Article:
Typically, browser hijacking is easy to spot. You’ll notice your homepage has been changed, or that ads are being injected into websites where they don’t belong. Some hijacking malware can’t be thwarted by a simple reset of browser settings, however. Depending on the type of infection you encounter, failure to find and completely remove the malware could result in repeated browser hijacking. In these cases, resetting your browser only fixes the problem temporarily.
If you believe your computer has been infected with malware, come see us at Geek Rescue or call us at 918-369-4335.
February 5th, 2014
Everyone has dozens of uses for their smartphone and walking around without one is strange. That’s why when your phone breaks, it’s a complete disaster. Thankfully, some hardware repairs aren’t that complicated. Eric Ravenscraft at LifeHacker explained some common repairs that you can perform on your smartphone yourself.
If you take the time to notice, it’s amazing how many people are walking around with cracked and broken screens on their smartphones. The cost and difficult of fixing your screen varies greatly from one device to another. For some phones, the glass is fused with the digitizer, which is how your smartphone interprets you tapping on the screen. If these two components are fused together, repairing and replacing them is much more expensive. Replacing the glass alone is much simpler and much cheaper, but it still requires a nearly complete disassembling of your phone.
Another common problem with smartphones is how easily the headphone jack breaks. Particularly if you use headphones with your phone while you exercise, there’s a good chance your headphone jack will break because there is a lot of stress being placed on the contact points. Replacing the jack itself isn’t overly difficult. The difficult part is getting to the jack. You’ll need to open your device, which ranges from needing to remove a few screws to nearly impossible for devices with unibody constructions.
Much like headphone jacks, buttons on your phone have plenty of stress on them over months of use. Eventually, they get loose or stuck and cease functioning. Again, you’ll need to open your smartphone to get access to broken buttons, which is by far the most difficult part of the repair. Depending on what button is broken, you may not need a hardware fix at all. There are software workarounds that may make that particular button obsolete.
Thankfully, the camera unit in smartphones rarely breaks. But occasionally, if a phone is dropped just right, the lens can crack. In other cases, internal camera sensors can experience problems too. Replacing broken glass may not require removing the entire camera assembly, depending on the device. This makes the repair much easier. For other issues, you’ll need to once again open your phone, then disconnect the a cable from the camera and remove it from the motherboard to replace it.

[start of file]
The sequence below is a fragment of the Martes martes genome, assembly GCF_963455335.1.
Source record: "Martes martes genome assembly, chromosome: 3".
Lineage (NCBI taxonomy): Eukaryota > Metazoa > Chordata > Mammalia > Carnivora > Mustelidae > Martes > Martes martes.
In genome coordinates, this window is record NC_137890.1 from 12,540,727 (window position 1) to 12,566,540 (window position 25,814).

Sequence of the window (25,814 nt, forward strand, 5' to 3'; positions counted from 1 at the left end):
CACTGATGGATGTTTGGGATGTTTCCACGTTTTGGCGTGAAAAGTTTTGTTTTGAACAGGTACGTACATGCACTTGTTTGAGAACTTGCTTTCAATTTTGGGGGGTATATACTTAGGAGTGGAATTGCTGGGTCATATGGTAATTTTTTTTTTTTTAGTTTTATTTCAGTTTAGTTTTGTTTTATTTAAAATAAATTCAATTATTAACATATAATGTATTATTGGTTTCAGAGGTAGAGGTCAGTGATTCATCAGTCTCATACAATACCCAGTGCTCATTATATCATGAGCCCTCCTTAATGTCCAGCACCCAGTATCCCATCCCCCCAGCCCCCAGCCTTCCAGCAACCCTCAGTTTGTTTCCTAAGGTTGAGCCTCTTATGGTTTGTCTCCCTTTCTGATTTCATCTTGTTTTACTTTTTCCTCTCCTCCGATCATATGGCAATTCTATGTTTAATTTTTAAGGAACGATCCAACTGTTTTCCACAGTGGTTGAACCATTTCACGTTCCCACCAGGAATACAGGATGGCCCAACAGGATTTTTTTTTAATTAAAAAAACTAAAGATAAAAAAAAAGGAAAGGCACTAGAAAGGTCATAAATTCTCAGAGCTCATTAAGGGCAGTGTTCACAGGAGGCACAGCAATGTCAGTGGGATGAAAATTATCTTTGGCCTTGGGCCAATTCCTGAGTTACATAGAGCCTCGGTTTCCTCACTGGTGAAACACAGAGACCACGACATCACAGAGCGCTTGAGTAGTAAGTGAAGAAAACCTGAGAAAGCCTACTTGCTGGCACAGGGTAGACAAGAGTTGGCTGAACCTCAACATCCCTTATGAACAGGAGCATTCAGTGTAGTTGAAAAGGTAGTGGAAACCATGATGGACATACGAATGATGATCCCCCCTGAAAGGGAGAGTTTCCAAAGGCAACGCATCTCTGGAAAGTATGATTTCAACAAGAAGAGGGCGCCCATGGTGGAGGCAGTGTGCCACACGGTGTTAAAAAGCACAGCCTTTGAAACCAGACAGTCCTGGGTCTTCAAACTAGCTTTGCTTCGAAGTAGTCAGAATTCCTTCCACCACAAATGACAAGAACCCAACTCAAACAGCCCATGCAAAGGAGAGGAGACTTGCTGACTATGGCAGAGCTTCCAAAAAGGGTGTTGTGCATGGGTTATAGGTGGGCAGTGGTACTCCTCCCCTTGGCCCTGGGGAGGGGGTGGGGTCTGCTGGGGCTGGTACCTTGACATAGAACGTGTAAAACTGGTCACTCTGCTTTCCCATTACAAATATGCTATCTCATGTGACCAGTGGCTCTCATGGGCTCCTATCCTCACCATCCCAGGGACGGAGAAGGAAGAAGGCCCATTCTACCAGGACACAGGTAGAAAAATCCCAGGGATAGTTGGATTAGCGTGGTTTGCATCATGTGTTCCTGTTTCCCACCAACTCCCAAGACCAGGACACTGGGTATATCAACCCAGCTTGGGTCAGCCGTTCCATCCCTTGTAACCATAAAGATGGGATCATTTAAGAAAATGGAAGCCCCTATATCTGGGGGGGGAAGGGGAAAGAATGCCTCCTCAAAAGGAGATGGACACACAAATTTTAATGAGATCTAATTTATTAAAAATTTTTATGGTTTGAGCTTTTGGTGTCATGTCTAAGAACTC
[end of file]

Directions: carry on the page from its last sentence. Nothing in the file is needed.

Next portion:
For any smartphone problem you’re attempting to fix yourself, you’ll need the right set of tools. This includes specialty screwdrivers and a tool to help you pry open the screen. You’ll also need a guide to your specific smartphone that helps you locate the hardware you’re replacing and details how to get to it. Understanding how difficult a smartphone is to repair is good to know before you purchase a new phone, also.
If you’d rather leave it to the professionals, bring your broken smartphone to Geek Rescue or call us at 918-369-4335.
February 4th, 2014
Any time one of the giant email providers is hacked, it’s major news. A large scale attack affecting thousands to millions of users most recently hit Yahoo. Attacks on your email aren’t always part of a larger effort, however. Sometimes, your email is hacked because a device you use to access it is infected with malware, or because it shares a password with a less secure online account you use. Sometimes, there’s little you can do to avoid having your email’s security compromised. But, it’s important to be able to quickly recognize the warning signs of a hack so you can get to work resolving it. At Tech2, Nishtha Kanal explained a way to see who has been accessing your Gmail account recently.
To find out the last 10 devices that have accessed your Gmail account, you’ll first need to long in on a desktop browser. This won’t work on the Gmail app. Scroll all the way to the bottom of your inbox and locate a link called “Details” on the right side of the page. Clicking that link will open a pop-up detailing the recent activity on your account. You’ll be able to see what type of device has accessed your account, when it was accessed and where the IP address of the device is located.
Even if you don’t suspect any malicious activity on your Gmail account, it’s a good idea to regularly check this log. This way, you’re sure to catch any break-ins before they have an opportunity to do any real damage.
If you’re not a Gmail user, or you’d like some other ways to monitor your email account, there are other methods. Monitoring your ‘Sent’ folder helps you keep tabs on how your account is being used. Many times, hackers will use your email to spam all of your contacts. These messages don’t always show up in the ‘Sent’ folder, but if any messages do show up there that you aren’t familiar with, you’ll know someone else has access to your account.